She was later promoted to AT&T’s senior vice president of Applications & Services Infrastructure, where she supervised more than 2,000 computer scientists and engineers. She was also in charge of development, testing, service planning, and product realization.

Croak left AT&T in 2014 for a position at Google. There she served as vice president for site reliability engineering, overseeing hundreds of staffers who troubleshoot complicated software problems across the conglomerate. She was responsible for getting the internet into areas of the world where there was none.

According to a 2020 Wall Street Journal article, that accomplishment makes her “one of the highest-ranking Black female executives among Google’s roughly 200,000 full-time and contract workers.” Only 2.6% of Google’s leadership is Black.

Little has been documented about Croak’s early life. We know that she was born in Pennsylvania and that she often spoke of her father as having an influence on her success. Throughout her childhood, she said, he “pushed her to pursue her passion for science through as many creative ways as possible, such as building a chemistry lab in their home.”

Croak started out on her journey toward engineering and technology in the New York City public schools. She later attended the University of Southern California and Princeton University, earning a PhD in Qualitative Analysis and Social Psychology  in 1982.

During a 2020 interview with the Wall Street Journal, Croak said: “I do care more about doing well at work, and yet many of the things I hear people say they’ve experienced, I’ve experienced as well. I feel immensely comfortable having white colleagues and friends and relatives, but sometimes there’s just this slight unawareness that we live in parallel universes.”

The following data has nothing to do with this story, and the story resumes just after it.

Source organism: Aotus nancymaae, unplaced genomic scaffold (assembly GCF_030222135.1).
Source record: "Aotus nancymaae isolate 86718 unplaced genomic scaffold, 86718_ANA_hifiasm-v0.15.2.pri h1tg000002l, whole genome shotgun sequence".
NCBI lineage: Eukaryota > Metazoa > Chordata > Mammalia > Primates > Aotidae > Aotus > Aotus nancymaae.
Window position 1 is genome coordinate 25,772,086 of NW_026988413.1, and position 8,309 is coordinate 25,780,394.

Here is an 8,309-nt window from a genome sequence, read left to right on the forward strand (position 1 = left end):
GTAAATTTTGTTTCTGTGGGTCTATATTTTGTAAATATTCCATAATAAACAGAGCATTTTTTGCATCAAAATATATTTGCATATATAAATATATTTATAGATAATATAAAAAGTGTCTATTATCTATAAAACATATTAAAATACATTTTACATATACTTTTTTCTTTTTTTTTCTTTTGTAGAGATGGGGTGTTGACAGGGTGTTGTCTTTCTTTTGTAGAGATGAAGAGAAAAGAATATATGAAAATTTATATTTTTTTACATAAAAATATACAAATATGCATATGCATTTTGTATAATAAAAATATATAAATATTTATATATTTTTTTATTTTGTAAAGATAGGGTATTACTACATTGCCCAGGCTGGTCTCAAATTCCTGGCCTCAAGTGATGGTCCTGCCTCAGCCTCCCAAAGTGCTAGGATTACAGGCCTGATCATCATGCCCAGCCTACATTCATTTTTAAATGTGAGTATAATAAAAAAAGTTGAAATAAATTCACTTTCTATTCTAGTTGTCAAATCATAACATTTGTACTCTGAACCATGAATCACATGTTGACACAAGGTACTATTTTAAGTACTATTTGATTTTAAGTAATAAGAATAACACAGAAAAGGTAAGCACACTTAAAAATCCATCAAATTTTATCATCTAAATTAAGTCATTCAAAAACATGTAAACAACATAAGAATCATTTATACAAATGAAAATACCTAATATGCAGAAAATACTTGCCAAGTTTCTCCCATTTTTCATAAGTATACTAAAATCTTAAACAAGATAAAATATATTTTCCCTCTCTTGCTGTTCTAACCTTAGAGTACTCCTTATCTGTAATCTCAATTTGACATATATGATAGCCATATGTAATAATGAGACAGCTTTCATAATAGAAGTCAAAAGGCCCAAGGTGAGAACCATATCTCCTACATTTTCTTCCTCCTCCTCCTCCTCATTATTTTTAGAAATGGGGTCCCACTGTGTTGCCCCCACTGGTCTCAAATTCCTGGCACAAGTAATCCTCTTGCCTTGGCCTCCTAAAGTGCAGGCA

Sources: https://thinkgrowth.org/14-black-inventors-you-probably-didnt-know-about-3c0702cc63d2

https://www.blackpast.org/african-american-history/croak-marian-r-1955/

https://en.wikipedia.org/wiki/Marian_Croak

Image:  New America – https://www.flickr.com/photos/newamerica/32576506570/

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Community

Barbershop 2.0: The App That’s Putting Black Health in the Palm of Our Hands

Last week, he launched a high-tech digital tool that he hopes will save lives during the COVID-19 pandemic — and beyond. He also hopes it will turn around the troubling disparities that exist when it comes to the health of Black Americans. 

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Photo credit: Black Doctor 24/7

Dr. Bill J. Releford, a Los Angeles County-based physician and founder of the Releford Foot and Ankle Institute in Inglewood, is putting Black health care in their own hands.

Last week, he launched a high-tech digital tool that he hopes will save lives during the COVID-19 pandemic — and beyond. He also hopes it will turn around the troubling disparities that exist when it comes to the health of Black Americans.

The “Barbershop 2.0,” Releford’s new app, allows users to access Black physicians from anywhere in the world. Dr. Releford says he is building on another project he launched in 2009, the Black Barbershop Health Outreach Program. With that initiative, he worked to screen 500,000 Black men for diabetes and high blood pressure in over 100 barbershops.

Releford says during the development process, he has had to keep some of the features of his software program under wraps before it officially launched last week. In a one-on-one conversation with California Black Media contributor Charlene Muhammad, Releford talked about the benefits of the app — not just for Black men, but for their families and communities, too.

CBM:  Congratulations on your creation, Dr. Releford. It appears uniquely positioned to have an immediate effect on Black men’s health.  Barbershop 2.0. Tell us what’s it all about?